Half a century seems like a long time to do anything – let alone an intense, demanding day job. But time flies when you’re having fun. This summer, Paul Rizzoli marked his 50th year of firefighting – and he shows no sign of slowing down.
Paul’s career started the second week of May in 1964. The Beatles were big, Dr. Strangelove had just left theatres, and Paul Rizzoli was a bright-eyed 22 year old, eager to help build the Beaver Lake Ranger Station in the Lac La Biche Forest. During his first summer employed with the ministry, he travelled throughout the area repairing and maintaining towers.
Paul went on to become one of the first firefighters trained as part of the para cargo program, delivering supplies and groceries to firefighters on the ground. The planes used to transport the cargo flew with one door open, which required staff to have parachute training – hence, the name. The para cargo program originally began in the winter of 1945 – but it didn’t really get off the ground until 1970 due to lack of facilities and aircraft. In 1973, Paul was one of the first firefighters to get his drop master and parachutist qualifications.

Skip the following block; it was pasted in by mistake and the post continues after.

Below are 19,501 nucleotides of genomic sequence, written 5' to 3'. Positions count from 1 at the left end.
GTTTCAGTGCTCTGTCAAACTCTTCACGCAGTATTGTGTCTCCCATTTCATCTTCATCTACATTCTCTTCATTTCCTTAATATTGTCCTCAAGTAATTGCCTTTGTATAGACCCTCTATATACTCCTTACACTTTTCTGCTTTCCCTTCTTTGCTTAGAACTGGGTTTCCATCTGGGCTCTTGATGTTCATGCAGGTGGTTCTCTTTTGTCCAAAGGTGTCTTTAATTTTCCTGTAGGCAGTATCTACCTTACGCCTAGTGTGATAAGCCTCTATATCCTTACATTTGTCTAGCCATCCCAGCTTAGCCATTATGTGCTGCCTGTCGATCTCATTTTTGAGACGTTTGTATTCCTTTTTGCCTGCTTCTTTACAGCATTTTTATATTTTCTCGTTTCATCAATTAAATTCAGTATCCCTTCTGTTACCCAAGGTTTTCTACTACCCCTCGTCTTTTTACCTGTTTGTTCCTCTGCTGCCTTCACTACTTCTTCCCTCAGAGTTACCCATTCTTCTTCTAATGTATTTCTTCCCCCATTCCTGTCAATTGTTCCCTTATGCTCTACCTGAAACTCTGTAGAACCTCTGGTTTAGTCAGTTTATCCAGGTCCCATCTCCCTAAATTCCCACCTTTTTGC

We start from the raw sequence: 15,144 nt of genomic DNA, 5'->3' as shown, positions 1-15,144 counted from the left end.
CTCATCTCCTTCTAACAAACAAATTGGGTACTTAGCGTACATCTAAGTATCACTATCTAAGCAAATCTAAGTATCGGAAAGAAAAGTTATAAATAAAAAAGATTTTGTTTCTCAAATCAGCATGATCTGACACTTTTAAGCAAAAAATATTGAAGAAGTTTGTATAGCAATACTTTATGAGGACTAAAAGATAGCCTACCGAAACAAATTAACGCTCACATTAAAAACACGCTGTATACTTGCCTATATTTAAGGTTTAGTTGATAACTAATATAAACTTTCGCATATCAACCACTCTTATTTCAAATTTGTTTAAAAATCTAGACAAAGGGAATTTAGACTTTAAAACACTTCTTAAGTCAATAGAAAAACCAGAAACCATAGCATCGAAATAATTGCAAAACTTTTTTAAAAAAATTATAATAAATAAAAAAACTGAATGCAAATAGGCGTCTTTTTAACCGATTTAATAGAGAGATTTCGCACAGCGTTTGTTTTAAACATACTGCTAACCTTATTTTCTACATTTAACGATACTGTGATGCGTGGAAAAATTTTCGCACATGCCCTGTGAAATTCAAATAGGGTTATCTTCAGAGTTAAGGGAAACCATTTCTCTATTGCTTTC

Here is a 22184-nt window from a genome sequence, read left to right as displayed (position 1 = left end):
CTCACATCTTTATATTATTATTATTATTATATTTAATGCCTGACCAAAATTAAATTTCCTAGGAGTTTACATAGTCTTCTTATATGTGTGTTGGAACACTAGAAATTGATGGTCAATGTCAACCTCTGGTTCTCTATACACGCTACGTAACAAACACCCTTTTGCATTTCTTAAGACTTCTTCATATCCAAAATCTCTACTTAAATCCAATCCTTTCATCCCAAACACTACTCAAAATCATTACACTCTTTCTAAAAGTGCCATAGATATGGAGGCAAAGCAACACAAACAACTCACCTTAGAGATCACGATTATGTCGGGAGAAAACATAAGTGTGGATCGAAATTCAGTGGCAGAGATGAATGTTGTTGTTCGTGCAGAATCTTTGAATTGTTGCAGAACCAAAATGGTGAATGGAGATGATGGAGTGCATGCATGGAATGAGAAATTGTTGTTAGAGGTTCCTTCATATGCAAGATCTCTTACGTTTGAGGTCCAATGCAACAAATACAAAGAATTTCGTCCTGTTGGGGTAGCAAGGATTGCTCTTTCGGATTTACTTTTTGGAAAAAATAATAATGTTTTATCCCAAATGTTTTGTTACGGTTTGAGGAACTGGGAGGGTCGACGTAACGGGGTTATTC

The program was discontinued when the province began using helicopters to deliver supplies instead. By then, Paul was already revolutionizing other aspects of wildland firefighting – including pioneering the province’s air attack program. The program began before Rizzoli came on. The first Alberta Forest Service aircraft fleet was purchased in 1957. The first Birddog Officer training course, an airborne position responsible for the coordination of aerial and ground firefighting resources, was held in 1967 and Rizzoli once again pioneered a ground-breaking program with the ministry.
He has faced lots of tight spots – and has seen plenty of change – during his time as a firefighter. According to him, though, the best part has stayed the same: it’s the people he’s worked with. “We were friends first, sometimes even a lot like family.” he says. “It was easy to face such a good group of people every day.”
Here’s to many more years, Paul – thanks for all you’ve done so far.